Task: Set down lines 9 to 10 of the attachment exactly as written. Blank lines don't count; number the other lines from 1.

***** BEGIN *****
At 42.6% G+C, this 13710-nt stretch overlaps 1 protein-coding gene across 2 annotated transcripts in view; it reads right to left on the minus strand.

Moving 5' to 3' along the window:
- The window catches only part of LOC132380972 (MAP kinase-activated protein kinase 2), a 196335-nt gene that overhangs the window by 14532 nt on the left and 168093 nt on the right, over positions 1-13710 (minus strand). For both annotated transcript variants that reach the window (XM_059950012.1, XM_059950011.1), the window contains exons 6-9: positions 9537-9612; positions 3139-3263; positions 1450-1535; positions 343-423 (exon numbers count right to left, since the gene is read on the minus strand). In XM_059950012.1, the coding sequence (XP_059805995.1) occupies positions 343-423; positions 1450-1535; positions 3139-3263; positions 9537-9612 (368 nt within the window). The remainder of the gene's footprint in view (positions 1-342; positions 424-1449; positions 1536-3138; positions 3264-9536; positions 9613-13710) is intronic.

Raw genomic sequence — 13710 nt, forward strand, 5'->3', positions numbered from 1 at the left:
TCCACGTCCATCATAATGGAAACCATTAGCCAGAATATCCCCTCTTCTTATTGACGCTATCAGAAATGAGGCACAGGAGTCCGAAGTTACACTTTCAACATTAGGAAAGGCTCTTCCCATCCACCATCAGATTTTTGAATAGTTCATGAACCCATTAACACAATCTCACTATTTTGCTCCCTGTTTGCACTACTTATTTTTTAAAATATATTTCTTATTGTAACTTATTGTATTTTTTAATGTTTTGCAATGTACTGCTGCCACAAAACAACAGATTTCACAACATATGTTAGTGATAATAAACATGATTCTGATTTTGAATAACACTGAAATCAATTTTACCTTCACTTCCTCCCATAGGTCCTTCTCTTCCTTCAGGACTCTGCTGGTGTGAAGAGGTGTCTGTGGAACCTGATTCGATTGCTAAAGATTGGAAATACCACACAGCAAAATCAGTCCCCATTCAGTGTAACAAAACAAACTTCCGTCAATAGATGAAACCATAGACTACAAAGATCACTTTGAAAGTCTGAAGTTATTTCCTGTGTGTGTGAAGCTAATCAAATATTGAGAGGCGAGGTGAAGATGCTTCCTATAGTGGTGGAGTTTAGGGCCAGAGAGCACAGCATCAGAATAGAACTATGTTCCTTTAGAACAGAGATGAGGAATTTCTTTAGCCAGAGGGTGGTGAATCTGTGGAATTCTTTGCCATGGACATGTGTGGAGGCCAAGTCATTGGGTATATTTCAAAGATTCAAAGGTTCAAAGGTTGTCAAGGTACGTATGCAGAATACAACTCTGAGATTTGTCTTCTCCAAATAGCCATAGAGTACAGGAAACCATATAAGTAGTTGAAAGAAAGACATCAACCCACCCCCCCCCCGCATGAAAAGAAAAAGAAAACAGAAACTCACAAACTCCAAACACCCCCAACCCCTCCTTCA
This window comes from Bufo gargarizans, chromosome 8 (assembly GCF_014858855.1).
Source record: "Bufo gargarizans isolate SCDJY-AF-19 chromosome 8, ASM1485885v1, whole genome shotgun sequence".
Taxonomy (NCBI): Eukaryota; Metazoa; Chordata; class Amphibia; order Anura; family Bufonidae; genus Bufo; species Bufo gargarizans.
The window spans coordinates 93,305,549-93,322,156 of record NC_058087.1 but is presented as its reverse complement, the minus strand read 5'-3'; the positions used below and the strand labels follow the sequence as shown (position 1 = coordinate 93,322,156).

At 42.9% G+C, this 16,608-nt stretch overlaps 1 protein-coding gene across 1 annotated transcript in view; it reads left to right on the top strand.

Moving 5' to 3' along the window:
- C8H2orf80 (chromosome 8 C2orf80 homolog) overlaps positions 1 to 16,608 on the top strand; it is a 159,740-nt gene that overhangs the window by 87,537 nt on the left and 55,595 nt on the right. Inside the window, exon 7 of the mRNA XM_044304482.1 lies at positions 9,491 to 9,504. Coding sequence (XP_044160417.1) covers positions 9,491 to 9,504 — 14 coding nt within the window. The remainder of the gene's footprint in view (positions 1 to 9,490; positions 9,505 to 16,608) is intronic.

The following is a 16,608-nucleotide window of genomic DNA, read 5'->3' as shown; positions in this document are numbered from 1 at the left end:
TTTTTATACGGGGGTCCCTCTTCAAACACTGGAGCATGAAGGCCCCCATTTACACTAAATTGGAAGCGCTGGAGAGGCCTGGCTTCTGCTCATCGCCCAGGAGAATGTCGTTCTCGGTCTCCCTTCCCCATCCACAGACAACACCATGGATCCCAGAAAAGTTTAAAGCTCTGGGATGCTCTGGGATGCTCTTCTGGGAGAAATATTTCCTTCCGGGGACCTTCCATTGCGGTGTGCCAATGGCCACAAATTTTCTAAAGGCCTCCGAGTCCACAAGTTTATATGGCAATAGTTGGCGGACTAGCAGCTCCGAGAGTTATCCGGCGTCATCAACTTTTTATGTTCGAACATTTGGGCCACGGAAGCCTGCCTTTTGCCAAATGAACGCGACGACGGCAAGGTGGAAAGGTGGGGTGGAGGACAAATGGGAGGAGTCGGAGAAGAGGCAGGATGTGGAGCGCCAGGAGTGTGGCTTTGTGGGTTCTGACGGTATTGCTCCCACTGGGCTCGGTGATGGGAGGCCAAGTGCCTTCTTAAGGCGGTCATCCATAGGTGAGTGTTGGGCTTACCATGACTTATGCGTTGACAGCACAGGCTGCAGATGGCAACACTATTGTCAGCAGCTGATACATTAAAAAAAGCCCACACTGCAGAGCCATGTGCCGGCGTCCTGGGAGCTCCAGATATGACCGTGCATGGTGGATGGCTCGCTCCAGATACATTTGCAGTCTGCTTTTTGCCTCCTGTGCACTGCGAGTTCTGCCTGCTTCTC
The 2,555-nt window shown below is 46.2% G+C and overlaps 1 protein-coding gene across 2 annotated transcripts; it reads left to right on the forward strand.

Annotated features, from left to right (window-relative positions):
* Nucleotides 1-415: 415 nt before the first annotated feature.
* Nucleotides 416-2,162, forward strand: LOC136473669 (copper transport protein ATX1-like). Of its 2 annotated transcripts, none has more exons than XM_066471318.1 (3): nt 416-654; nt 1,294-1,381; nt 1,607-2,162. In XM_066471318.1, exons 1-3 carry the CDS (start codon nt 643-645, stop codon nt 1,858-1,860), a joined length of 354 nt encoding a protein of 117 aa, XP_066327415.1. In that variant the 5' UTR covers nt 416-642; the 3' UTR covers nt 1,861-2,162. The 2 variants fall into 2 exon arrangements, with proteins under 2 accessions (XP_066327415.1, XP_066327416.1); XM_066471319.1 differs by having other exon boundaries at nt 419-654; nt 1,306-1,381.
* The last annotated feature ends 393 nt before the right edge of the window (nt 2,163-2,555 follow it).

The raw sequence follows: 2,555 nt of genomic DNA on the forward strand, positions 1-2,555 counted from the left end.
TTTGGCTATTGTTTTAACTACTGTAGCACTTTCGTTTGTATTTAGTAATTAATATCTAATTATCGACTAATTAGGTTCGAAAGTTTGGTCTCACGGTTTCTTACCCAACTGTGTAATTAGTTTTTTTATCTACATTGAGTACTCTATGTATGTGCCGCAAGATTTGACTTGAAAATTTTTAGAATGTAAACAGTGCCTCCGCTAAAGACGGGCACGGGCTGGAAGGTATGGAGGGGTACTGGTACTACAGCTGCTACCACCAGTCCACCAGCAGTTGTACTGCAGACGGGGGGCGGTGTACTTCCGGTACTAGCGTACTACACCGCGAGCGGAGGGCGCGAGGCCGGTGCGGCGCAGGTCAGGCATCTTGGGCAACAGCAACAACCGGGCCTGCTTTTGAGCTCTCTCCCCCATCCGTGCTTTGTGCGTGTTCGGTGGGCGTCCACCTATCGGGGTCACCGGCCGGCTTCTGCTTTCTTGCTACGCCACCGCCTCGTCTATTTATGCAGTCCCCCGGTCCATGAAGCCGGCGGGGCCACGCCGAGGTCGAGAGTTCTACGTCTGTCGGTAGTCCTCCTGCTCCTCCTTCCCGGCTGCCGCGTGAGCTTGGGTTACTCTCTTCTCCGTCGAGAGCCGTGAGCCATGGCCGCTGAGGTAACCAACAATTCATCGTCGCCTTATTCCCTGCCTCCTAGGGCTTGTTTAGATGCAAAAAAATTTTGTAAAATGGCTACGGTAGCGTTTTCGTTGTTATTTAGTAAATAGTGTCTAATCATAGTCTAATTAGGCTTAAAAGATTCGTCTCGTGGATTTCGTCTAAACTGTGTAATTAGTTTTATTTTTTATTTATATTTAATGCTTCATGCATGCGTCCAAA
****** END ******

The window spans coordinates 93,305,549-93,322,156 of record NC_058087.1 but is presented as its reverse complement, the minus strand read 5'-3'; the positions used below and the strand labels follow the sequence as shown (position 1 = coordinate 93,322,156).

At 42.9% G+C, this 16,608-nt stretch overlaps 1 protein-coding gene across 1 annotated transcript in view; it reads left to right on the top strand.